Flashback Friday: Kodacolor VR 1000 Pics

Good morning awesome war-torn camera geeks! Last night I was going through a bunch of photos I haven’t seen in a long long time. They were all stored in boxes I haven’t opened in years.

Today I want to share some of them with you. These pictures are basically just snaps from a New Year’s Eve party all the way back in 1986!

Our parents had a rich doctor friend who often threw New Year parties in his New Jersey mansion. He had an elevator in his house! He had a Mercedes, a Range Rover and even a DeLorean.

We were poor kids who lived in NYC and we always appreciated a chance to get out of the apartment. No jealousy, we loved the doctor and loved seeing all his toys 😀😎

If this was in today’s world I probably wouldn’t share these photos especially if shot on a phone camera but due to the passage of time and the technical information on the photos, I thought some of you may find it of interest.

Minolta X-700, 50mm f/1.7 MD lens, Kodacolor VR 1000 film. No flash. Shot on December 31, 1986. Here’s Dad in the corner of the basement at a New Year’s Eve party taking a smoke break. Note the grain structure and soft colors.

So to set up the story for you, I was a geeky teenager in 1986 and looking back now I was lucky to be shooting a Minolta X-700 that Mom got for me & my brother. The X-700 has become one of the most desirable Minolta cameras on the used camera circuit.

The Minolta X-700 was my main camera from 1985-1994.
“Party Animals” 1986. A flash was used for this shot.

The lens I used in these pictures was the 50mm f/1.7 Minolta MD lens which was a lens I would use for the next ten years. Simply because Mom didn’t want to waste money on more camera gear because cash was tight. But it’s ok. I learned a lot using one lens 99 percent of the time. And it’s probably why even to this day I still prefer using prime lenses.

Anyway the film is the star of the show here. It’s a Kodak film and it’s ISO 1000! Now back in those days “High ISO” was nothing like we know it today and high iso film were few and far in between. Surprisingly or not high iso film is few and far even today!

The film used in these pics was Kodacolor VR 1000 color film. Based on my research it was the only Kodak ISO 1000 color film that would have been available in 1986.

“New Year’s Day” 1986. Shot on January 1, 1987. The morning after the party. “Nothing changes on New Year’s Day” as the U2 song says. I love the grainy look of this shot!

The general consensus back then was that these high iso films would be grainy, not very sharp, and intended to be used for low light or dimly lit shots. Back then the compromises were not objectionable to me because the high iso film gave me the chance to take photos without the Minolta flash I used for all my indoor party photos.

Kodacolor VR 1000 apparently used the same T-Grain technology used in some of Kodak’s Disc Camera films. No wonder the big grain looked familiar to me!

If some of you may remember I reviewed the Kodak Disc Camera here. You may find it by using the search bar.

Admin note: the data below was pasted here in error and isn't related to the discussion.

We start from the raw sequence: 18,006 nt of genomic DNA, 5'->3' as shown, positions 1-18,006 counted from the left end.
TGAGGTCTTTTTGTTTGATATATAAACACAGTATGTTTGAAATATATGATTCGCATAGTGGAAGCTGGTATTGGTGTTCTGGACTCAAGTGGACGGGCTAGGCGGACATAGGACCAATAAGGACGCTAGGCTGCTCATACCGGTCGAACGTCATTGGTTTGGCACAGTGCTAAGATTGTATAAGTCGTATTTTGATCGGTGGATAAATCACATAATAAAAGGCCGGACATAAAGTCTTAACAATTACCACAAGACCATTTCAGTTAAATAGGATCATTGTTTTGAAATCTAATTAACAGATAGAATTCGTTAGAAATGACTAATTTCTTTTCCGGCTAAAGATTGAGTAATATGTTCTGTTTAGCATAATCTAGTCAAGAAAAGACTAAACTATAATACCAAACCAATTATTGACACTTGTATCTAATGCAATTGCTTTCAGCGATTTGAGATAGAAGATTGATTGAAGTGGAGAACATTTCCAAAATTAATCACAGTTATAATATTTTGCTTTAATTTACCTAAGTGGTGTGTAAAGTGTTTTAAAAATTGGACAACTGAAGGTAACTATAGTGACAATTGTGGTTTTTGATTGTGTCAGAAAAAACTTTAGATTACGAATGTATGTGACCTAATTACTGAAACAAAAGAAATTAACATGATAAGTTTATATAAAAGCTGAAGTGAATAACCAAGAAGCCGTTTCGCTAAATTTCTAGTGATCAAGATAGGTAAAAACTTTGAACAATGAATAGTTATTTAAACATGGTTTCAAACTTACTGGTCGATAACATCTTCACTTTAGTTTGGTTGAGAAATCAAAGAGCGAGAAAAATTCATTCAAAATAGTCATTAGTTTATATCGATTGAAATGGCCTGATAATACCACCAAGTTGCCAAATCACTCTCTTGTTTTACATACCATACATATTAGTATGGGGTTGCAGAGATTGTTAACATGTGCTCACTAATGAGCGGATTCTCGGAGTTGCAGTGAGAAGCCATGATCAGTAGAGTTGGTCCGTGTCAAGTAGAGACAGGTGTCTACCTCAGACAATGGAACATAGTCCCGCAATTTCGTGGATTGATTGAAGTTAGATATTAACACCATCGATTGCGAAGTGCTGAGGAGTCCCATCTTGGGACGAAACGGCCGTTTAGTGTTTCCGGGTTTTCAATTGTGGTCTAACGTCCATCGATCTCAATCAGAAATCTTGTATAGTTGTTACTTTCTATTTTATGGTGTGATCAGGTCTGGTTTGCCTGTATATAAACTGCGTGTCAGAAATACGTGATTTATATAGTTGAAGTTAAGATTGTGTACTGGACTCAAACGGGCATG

So what do you think? I personally love the grain and grit! I wish I had more photos to show you. I might but I have to look around. Seeing these photos actually made me wish a similar film was around today but alas there isn’t.

In today’s world you could take pictures way better than these with your cell phone but then again what fun is that?! 😀

As I always tell people, try not to throw away or delete your photos, no matter how trivial. You may look back on them one day and find memories that are priceless.

SEASONS GREETINGS

The “Wacky Bunch” wishes you the best for a safe and Happy Holiday season! Stay in touch with us on social media:

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Photo Of The Day: “Palm Beach”

Ok yes I know it’s been a long time since I had a decent camera review for you and I’m sorry it’s going to be a little longer cause just as I did my edits for my next review the computer crashes! Don’t you just hate that?!

Anyway, it’s almost 6am EST so there’s no way I’m going back to it now.

So just to let you know I’m still around, here’s a shot using a Leica M5 and vintage Canon 50mm f/0.95 “Dream Lens.” The film I believe was Fuji Superia 400. If you wish to see a larger version, you may now do so by clicking on the photo. I hope to include larger photos on future postings, now that I’ve found a decent work around to WordPress limitations on this.

My workflow is usually this…I start out testing the cameras and lenses on my kids, if they’re cooperative. Once I get decent shots of them, I move on to other subjects like the streets, buildings or anything else that strikes my fancy because once the gear passes the “kid test” I already know it’s going to do ok with anything else! 😊

The Canon 50mm f/0.95 is one of my favorite lenses of all time and I’ve been using it for many years. It’s a specialized tool, no doubt, so I use it sparingly. To paraphrase that now retired handsome old man in the commercial…”I don’t use the lens often, but when I do, it’s the most interesting lens in the world.”

The lens has that unique soft/sharp thing going on. It’s not the sharpest lens in the world, it’s softer than it is sharp, but it certainly has its own character.

I hope to post a collection of Canon Dream Lens images from a variety of different bodies in the near future.

Have a great week and see you soon!